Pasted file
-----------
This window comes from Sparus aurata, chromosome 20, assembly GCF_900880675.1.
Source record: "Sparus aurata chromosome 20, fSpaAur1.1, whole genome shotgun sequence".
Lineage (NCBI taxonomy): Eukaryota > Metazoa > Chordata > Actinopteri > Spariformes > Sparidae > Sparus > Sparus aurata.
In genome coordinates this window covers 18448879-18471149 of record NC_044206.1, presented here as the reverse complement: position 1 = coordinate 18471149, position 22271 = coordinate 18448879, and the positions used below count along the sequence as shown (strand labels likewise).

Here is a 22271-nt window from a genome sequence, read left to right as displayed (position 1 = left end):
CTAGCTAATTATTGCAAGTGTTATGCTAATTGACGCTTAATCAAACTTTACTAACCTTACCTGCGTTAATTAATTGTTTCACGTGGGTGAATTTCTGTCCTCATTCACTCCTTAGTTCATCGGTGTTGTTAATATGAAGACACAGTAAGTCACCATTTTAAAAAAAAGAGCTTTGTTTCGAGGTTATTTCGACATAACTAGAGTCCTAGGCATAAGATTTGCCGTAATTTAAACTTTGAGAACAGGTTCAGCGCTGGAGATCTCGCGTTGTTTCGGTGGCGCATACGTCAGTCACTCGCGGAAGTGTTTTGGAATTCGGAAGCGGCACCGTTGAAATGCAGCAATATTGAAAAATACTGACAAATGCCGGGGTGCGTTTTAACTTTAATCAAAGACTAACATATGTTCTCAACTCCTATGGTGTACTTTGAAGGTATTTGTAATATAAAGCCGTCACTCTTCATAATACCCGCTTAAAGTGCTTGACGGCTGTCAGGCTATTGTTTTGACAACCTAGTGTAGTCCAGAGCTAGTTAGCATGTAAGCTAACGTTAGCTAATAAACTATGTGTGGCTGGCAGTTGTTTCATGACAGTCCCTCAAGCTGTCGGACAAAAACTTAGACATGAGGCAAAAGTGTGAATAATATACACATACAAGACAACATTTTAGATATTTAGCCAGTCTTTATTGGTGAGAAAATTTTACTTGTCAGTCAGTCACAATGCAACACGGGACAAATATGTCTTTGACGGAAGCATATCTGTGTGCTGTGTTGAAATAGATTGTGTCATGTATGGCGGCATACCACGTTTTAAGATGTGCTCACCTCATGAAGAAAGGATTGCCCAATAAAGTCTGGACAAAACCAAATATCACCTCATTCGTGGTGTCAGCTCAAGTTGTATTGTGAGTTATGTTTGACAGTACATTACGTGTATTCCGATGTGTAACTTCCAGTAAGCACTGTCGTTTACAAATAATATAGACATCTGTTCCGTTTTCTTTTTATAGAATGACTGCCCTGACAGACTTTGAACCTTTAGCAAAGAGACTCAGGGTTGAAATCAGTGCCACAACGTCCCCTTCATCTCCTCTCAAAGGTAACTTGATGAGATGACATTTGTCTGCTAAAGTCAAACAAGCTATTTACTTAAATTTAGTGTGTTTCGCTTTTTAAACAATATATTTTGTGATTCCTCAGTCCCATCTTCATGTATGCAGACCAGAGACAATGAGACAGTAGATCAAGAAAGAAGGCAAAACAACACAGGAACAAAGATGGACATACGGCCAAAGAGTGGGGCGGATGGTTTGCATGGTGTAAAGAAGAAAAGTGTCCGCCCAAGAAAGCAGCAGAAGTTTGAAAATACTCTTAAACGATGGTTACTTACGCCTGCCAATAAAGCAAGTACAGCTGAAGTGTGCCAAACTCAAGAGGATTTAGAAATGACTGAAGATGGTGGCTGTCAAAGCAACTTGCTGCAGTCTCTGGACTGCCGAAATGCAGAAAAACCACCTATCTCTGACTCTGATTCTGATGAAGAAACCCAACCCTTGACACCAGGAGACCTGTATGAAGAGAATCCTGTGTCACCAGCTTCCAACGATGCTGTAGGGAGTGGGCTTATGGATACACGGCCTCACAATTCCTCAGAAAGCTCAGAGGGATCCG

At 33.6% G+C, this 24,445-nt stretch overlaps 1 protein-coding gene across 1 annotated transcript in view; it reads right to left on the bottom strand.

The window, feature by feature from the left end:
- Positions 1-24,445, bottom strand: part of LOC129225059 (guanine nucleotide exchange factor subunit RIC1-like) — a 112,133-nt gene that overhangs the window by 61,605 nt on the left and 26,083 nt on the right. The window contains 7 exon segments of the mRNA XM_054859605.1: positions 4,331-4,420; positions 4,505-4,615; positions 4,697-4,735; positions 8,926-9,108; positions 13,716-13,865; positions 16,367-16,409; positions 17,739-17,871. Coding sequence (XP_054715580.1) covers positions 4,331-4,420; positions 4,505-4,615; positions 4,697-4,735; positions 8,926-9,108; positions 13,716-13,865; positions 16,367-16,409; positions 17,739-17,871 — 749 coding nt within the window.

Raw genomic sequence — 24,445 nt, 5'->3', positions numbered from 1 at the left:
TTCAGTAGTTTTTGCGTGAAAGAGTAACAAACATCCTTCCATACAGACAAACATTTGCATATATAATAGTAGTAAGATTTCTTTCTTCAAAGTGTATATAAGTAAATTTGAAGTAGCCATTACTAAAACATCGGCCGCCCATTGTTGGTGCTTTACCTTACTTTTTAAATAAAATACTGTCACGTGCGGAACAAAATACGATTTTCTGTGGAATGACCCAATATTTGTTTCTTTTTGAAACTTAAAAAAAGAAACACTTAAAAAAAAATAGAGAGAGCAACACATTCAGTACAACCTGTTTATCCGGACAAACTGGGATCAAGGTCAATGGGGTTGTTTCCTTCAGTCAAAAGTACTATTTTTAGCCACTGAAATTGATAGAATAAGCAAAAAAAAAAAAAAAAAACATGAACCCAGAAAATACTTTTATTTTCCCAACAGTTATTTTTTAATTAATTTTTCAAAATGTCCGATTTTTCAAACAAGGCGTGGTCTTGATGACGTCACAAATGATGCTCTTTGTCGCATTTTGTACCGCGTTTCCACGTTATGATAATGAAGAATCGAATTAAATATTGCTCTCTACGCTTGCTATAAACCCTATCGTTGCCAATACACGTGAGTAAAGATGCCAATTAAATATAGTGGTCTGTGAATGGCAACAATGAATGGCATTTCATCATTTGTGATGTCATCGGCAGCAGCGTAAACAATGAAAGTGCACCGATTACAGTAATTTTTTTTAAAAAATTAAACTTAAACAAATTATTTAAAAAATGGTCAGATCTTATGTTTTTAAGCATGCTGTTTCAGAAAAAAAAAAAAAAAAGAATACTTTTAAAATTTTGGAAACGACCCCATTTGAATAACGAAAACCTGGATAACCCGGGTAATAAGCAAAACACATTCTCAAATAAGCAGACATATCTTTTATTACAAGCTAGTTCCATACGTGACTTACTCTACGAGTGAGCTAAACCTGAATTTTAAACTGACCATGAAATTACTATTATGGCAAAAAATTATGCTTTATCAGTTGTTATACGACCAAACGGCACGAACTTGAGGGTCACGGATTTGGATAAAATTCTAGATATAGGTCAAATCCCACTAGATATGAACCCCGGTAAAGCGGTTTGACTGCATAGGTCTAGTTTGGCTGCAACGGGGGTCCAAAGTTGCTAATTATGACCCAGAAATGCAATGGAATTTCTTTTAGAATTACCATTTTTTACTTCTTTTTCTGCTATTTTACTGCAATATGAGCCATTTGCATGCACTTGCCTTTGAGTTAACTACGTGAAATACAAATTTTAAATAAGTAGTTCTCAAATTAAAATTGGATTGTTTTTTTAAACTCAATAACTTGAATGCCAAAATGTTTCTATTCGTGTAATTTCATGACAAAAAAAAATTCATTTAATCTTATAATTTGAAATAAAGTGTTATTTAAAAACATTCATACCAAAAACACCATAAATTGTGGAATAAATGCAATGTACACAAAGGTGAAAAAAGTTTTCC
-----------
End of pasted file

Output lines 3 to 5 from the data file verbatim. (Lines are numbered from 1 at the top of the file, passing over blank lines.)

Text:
Lineage (NCBI taxonomy): Eukaryota > Metazoa > Chordata > Actinopteri > Spariformes > Sparidae > Sparus > Sparus aurata.
In genome coordinates this window covers 18448879-18471149 of record NC_044206.1, presented here as the reverse complement: position 1 = coordinate 18471149, position 22271 = coordinate 18448879, and the positions used below count along the sequence as shown (strand labels likewise).

Here is a 22271-nt window from a genome sequence, read left to right as displayed (position 1 = left end):